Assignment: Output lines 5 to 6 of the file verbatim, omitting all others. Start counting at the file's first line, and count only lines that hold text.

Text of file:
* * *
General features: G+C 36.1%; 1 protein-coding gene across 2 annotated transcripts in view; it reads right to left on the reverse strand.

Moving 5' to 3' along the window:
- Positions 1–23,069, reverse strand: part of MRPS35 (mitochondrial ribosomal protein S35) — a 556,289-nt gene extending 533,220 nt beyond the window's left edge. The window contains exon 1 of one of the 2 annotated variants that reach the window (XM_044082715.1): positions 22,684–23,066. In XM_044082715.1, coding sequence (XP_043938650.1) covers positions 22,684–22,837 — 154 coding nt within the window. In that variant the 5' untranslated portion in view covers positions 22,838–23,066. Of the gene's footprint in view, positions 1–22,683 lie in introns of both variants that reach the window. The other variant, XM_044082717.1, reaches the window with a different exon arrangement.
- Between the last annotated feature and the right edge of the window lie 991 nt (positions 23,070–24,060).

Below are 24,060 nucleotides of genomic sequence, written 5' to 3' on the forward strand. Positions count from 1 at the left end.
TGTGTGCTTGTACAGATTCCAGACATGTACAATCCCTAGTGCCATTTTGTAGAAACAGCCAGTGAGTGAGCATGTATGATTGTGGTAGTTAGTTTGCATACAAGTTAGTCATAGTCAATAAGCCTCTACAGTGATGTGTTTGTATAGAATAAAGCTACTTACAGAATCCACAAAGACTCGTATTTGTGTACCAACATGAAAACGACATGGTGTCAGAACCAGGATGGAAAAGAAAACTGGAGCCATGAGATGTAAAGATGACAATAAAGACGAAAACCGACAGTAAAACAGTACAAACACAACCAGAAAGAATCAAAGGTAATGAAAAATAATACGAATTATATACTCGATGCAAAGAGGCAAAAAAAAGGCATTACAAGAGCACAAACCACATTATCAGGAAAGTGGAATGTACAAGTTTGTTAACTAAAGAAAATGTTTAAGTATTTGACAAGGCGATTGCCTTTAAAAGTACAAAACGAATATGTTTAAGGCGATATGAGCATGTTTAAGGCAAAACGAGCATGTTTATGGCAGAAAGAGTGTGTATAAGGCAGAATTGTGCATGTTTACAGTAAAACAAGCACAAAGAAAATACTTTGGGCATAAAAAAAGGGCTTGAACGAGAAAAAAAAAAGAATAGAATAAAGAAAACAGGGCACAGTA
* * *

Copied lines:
Below are 24,060 nucleotides of genomic sequence, written 5' to 3' on the forward strand. Positions count from 1 at the left end.
TGTGTGCTTGTACAGATTCCAGACATGTACAATCCCTAGTGCCATTTTGTAGAAACAGCCAGTGAGTGAGCATGTATGATTGTGGTAGTTAGTTTGCATACAAGTTAGTCATAGTCAATAAGCCTCTACAGTGATGTGTTTGTATAGAATAAAGCTACTTACAGAATCCACAAAGACTCGTATTTGTGTACCAACATGAAAACGACATGGTGTCAGAACCAGGATGGAAAAGAAAACTGGAGCCATGAGATGTAAAGATGACAATAAAGACGAAAACCGACAGTAAAACAGTACAAACACAACCAGAAAGAATCAAAGGTAATGAAAAATAATACGAATTATATACTCGATGCAAAGAGGCAAAAAAAAGGCATTACAAGAGCACAAACCACATTATCAGGAAAGTGGAATGTACAAGTTTGTTAACTAAAGAAAATGTTTAAGTATTTGACAAGGCGATTGCCTTTAAAAGTACAAAACGAATATGTTTAAGGCGATATGAGCATGTTTAAGGCAAAACGAGCATGTTTATGGCAGAAAGAGTGTGTATAAGGCAGAATTGTGCATGTTTACAGTAAAACAAGCACAAAGAAAATACTTTGGGCATAAAAAAAGGGCTTGAACGAGAAAAAAAAAAGAATAGAATAAAGAAAACAGGGCACAGTA